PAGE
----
Utah Style and Design
Stewart art home

House Tour: Home is Where the Art is

October 21, 2019

On a sprawling ranch in Mount Pleasant, Sam and Diane Stewart weave together family history, Western art and contemporary design to build their dream home on the range.

Photos by Scot Zimmerman and Trevor Muhler

Those who know Diane Stewart, the founder of Modern West Fine Art in Salt Lake City, describe her as an arbiter of good taste and an advocate for the local arts community. Stewart opened the doors to Modern West—the gallery she started nearly seven years ago—but she’s been a patron of the arts and a collector for many years.

“Many of the artists whose works I’ve collected and have good relationships with had no representation in Utah,” she explains. At their urging, she started Modern West to support both established and emerging contemporary western artists.

Stewart art home
To ensure the new structure blended with the property, the team used corten steel on the roof and log walls with chinking that matched the existing cabins. “At some point the home is going to weather a lot more, and it will look like all the other buildings,” says Gregory Walker of WOW Atelier. / Photo by Trevor Muhler

It’s no surprise then, that art was at the forefront of her mind when the time came for her and her husband, Sam, to build a new ranch house on their sprawling, pastoral property in Mount Pleasant, Utah. “I design from the inside out because the art is such an integral part of any home I live in,” she explains. “It’s always a balance between the design of the home and the art.” 

Stewart art home
The entry doubles as a front gallery when you walk into the home. Some of the art in the home is from artists that Stewart represents at Modern West Fine Art. “I would never represent an artist that I wouldn’t put in my own home,” she explains. The sand paintings are by Charles Henderson and the console tables are by J. Scott Anderson. / Photo by Scot Zimmerman

And this particular home was especially close to the couple’s hearts: Sam’s family has owned the 1,000-acre ranch—complete with 200 head of cattle, a gaggle of guest cabins and a barn—since his birth, and he spent much of his childhood there. So when a flood destroyed the property’s original ranch house, a 130-year-old adobe structure, it was a major blow. “My husband was in mourning,” Stewart says. 

With time, they decided to rebuild, but it was important that the new home paid homage to the property’s rich history.

Stewart art home
Floor-to-ceiling windows and doors fill the great room with natural light. “The home has beautiful vistas,” Stewart says. The mixed media piece above the bar is by Dolan Geiman from Modern West Fine Art, and the bronze sculpture is by James Fraser. / Photo by Scot Zimmerman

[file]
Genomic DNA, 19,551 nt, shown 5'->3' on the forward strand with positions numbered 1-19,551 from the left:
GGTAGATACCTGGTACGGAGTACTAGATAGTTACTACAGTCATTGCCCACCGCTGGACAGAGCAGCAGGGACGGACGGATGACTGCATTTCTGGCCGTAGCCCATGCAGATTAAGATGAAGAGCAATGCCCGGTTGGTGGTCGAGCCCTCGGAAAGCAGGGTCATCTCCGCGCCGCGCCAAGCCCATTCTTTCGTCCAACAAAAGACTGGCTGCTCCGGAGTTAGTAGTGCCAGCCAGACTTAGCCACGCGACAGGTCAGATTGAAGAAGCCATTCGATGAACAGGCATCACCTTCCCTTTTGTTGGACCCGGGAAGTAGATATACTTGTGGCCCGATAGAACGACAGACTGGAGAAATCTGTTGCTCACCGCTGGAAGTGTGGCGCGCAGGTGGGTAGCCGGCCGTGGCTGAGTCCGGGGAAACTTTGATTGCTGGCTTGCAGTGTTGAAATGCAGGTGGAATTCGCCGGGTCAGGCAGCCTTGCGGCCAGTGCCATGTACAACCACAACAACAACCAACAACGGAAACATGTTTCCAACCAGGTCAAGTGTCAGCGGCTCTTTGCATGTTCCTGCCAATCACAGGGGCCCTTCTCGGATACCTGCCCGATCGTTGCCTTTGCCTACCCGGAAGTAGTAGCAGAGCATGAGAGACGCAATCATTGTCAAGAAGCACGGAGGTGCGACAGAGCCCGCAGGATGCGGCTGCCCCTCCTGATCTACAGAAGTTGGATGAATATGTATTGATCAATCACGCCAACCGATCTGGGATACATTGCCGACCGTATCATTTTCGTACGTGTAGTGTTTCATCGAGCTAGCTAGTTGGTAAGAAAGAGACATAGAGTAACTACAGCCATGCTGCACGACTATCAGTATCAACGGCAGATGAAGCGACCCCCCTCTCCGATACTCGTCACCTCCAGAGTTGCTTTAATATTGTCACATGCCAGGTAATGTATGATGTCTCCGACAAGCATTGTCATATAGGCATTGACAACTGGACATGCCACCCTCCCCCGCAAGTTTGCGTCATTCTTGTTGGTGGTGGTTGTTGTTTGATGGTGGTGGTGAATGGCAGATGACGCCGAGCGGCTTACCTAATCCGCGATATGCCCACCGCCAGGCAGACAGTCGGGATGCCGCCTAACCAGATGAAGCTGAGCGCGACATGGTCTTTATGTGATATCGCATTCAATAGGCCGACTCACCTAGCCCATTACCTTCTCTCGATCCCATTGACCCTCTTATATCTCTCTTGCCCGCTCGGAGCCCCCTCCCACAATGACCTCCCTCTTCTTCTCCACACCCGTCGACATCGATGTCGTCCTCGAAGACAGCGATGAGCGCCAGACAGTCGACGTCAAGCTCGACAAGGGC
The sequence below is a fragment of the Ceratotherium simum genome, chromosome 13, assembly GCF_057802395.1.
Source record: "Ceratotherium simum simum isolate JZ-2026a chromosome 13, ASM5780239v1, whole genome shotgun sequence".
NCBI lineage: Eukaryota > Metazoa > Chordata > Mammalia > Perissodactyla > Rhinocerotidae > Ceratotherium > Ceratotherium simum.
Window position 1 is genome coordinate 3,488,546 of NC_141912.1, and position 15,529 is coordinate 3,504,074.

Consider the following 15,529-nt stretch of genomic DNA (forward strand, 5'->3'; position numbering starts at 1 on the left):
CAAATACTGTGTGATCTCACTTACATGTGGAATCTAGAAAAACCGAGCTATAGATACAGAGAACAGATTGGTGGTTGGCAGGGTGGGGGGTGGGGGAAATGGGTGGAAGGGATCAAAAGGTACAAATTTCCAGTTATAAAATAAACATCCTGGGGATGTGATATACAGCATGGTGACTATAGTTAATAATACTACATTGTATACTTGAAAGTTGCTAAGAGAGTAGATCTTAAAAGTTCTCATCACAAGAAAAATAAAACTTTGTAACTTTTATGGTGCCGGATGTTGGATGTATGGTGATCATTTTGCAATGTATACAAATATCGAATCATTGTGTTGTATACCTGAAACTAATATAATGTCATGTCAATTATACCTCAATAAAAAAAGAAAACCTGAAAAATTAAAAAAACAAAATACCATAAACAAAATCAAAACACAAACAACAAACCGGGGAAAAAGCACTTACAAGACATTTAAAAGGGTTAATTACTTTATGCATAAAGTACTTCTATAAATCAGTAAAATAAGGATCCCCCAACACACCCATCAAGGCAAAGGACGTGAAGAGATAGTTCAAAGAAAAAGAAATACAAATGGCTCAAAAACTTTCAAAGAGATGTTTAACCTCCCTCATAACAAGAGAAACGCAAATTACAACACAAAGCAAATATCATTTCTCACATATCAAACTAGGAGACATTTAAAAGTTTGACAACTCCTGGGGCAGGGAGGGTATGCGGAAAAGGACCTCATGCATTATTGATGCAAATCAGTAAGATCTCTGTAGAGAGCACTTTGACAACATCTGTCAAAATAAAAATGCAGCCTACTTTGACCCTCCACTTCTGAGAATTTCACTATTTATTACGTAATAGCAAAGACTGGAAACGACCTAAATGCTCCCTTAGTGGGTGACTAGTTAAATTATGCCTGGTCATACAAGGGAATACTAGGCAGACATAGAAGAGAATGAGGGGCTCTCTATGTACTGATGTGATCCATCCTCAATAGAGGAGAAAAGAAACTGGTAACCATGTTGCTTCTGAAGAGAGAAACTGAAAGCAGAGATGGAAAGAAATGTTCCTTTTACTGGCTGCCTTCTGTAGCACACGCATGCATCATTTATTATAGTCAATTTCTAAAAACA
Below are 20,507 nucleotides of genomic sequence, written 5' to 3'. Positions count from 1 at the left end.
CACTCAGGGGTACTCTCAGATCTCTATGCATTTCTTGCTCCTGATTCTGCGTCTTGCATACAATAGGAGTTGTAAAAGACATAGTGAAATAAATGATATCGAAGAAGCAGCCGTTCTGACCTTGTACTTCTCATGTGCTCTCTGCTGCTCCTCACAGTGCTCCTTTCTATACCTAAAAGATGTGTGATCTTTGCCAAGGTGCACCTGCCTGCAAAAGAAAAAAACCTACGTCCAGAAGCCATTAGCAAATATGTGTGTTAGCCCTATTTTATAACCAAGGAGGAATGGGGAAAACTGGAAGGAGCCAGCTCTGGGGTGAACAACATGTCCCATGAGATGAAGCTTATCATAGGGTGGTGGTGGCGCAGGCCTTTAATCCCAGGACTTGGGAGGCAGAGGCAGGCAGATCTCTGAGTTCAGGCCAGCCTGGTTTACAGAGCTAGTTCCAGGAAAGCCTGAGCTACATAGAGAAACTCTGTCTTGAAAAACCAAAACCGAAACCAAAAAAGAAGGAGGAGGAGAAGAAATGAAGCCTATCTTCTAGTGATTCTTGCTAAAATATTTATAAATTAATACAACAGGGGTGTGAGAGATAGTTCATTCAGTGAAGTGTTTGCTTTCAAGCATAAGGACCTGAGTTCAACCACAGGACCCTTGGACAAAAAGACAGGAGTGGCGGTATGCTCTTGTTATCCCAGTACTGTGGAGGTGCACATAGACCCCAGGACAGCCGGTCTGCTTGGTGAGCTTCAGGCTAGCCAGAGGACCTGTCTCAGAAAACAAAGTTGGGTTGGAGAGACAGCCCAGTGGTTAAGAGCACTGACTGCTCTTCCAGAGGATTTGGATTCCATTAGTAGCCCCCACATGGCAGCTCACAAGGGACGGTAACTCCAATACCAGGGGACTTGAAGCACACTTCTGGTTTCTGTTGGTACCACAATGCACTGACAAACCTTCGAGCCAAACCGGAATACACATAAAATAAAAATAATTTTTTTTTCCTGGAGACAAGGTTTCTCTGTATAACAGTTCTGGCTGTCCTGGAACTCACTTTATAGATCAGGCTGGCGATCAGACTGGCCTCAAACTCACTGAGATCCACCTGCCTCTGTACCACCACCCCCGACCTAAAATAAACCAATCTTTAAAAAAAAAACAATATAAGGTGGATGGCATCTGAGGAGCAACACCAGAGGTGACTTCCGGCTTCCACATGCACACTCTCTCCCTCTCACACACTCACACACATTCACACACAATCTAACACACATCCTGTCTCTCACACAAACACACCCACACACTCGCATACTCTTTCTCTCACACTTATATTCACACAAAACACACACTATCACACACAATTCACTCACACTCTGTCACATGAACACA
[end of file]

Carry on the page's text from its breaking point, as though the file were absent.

“We wanted the home to be contemporary, but we didn’t want it to look like a spaceship had landed,” Stewart explains. They also wanted the home to have both public and private spaces, so they could host family gatherings and invite groups to enjoy the on-site art, but still have a quiet space where the couple could retreat. And, of course, the home needed to showcase their impressive art collection.   

Stewart art home
The doors in the great room open up to the pool and outdoor sitting area, providing a seamless transition from inside to out. The bar provides a convenient place for guests and the grandkids to grab refreshments from the nearby pool. / Photo by Scot Zimmerman

To help bridge the past with the present and bring the couple’s vision to life, Stewart called upon her trusted collaborators at WOW Atelier, a boutique architecture firm and creative studio based in downtown SLC, whom she previously teamed up with to design her Modern West gallery spaces (Stewart recently moved the gallery from its initial SLC digs on 200 South and 200 East to a hip, new location at 412 South and 700 West).

Stewart art home
Hickory wood flooring moves up the wall into the kitchen’s wide seating nook. The oil painting is by Jeff Pugh. / Photo by Scot Zimmerman

“Diane’s style is impeccable,” says Gregory Walker, one third of the trio behind WOW Atelier, along with Chimso Onwuegbu and Benjamin Wiemeyer. “She knows what she likes, but she’s also a great collaborator—maybe it’s because she works with artists, so she’s used to more fluid conversations. We talked a lot about ideas.” 

Stewart art home
Walker and his team laid out the entire site to have the sun shine in a perfect line between the split roof and onto the two Jun Kaneko sculptures on July 24th, a special holiday for the Stewart family. / Photo by Trevor Muhler